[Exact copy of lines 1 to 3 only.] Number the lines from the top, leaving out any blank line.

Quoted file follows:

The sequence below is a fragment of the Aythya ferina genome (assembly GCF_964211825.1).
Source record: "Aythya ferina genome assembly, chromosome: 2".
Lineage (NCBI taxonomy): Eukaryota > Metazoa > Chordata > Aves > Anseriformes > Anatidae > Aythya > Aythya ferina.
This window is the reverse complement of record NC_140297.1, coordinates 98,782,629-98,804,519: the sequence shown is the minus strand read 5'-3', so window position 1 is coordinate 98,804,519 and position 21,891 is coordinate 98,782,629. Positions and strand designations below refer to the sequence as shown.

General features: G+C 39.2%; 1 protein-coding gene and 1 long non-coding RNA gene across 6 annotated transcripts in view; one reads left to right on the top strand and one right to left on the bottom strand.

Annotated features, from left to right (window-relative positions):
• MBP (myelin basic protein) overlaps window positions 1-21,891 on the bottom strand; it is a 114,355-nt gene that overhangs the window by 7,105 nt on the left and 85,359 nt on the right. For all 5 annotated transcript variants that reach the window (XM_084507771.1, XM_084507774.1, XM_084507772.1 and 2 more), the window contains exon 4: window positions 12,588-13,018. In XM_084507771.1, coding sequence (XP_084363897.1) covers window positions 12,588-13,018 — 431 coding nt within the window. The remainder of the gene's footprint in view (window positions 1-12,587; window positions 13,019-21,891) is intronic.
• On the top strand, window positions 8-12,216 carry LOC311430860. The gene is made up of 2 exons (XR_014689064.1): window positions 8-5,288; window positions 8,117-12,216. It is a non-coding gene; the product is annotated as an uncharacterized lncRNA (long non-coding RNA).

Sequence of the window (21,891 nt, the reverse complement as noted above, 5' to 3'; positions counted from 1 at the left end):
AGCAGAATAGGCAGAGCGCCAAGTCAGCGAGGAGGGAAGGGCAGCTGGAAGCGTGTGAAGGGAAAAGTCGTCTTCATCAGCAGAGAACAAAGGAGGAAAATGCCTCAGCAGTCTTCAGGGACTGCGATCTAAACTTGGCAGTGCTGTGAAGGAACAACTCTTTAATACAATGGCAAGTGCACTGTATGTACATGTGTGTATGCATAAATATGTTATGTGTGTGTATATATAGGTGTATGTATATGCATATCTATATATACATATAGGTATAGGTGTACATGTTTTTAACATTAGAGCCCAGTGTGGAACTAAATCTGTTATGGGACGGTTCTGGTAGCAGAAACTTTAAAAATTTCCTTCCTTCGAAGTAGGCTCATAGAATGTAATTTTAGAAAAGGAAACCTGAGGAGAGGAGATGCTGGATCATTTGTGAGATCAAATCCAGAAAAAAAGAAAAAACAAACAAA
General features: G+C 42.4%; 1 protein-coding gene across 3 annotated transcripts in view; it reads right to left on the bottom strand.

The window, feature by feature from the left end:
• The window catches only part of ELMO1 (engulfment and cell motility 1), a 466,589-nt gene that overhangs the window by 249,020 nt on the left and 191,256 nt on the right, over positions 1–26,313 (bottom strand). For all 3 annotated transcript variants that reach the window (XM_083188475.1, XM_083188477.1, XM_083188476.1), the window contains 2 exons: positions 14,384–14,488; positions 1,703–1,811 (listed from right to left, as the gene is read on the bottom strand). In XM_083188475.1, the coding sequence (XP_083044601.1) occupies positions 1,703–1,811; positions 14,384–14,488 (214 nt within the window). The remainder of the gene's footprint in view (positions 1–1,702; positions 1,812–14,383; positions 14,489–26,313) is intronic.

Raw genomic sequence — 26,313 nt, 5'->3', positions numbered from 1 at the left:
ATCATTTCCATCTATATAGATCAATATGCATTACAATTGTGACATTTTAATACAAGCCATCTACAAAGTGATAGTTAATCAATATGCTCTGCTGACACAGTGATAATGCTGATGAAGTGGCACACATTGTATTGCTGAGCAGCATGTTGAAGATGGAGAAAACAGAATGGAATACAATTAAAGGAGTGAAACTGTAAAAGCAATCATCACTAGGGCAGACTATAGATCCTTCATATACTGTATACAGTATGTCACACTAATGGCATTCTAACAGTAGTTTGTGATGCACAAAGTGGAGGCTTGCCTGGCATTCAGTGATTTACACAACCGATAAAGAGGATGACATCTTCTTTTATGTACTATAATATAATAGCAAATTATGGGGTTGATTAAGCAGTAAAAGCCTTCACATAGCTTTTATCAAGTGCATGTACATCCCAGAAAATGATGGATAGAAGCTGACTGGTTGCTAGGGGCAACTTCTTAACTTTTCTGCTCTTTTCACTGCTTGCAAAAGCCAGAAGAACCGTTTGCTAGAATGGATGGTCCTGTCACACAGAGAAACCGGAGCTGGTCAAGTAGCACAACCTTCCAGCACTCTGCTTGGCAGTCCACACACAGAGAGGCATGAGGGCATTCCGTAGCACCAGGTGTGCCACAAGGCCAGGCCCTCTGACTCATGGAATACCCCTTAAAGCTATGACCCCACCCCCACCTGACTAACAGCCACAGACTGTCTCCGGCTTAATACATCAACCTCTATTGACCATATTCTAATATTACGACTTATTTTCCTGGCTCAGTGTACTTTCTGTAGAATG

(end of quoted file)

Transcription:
The sequence below is a fragment of the Aythya ferina genome (assembly GCF_964211825.1).
Source record: "Aythya ferina genome assembly, chromosome: 2".
Lineage (NCBI taxonomy): Eukaryota > Metazoa > Chordata > Aves > Anseriformes > Anatidae > Aythya > Aythya ferina.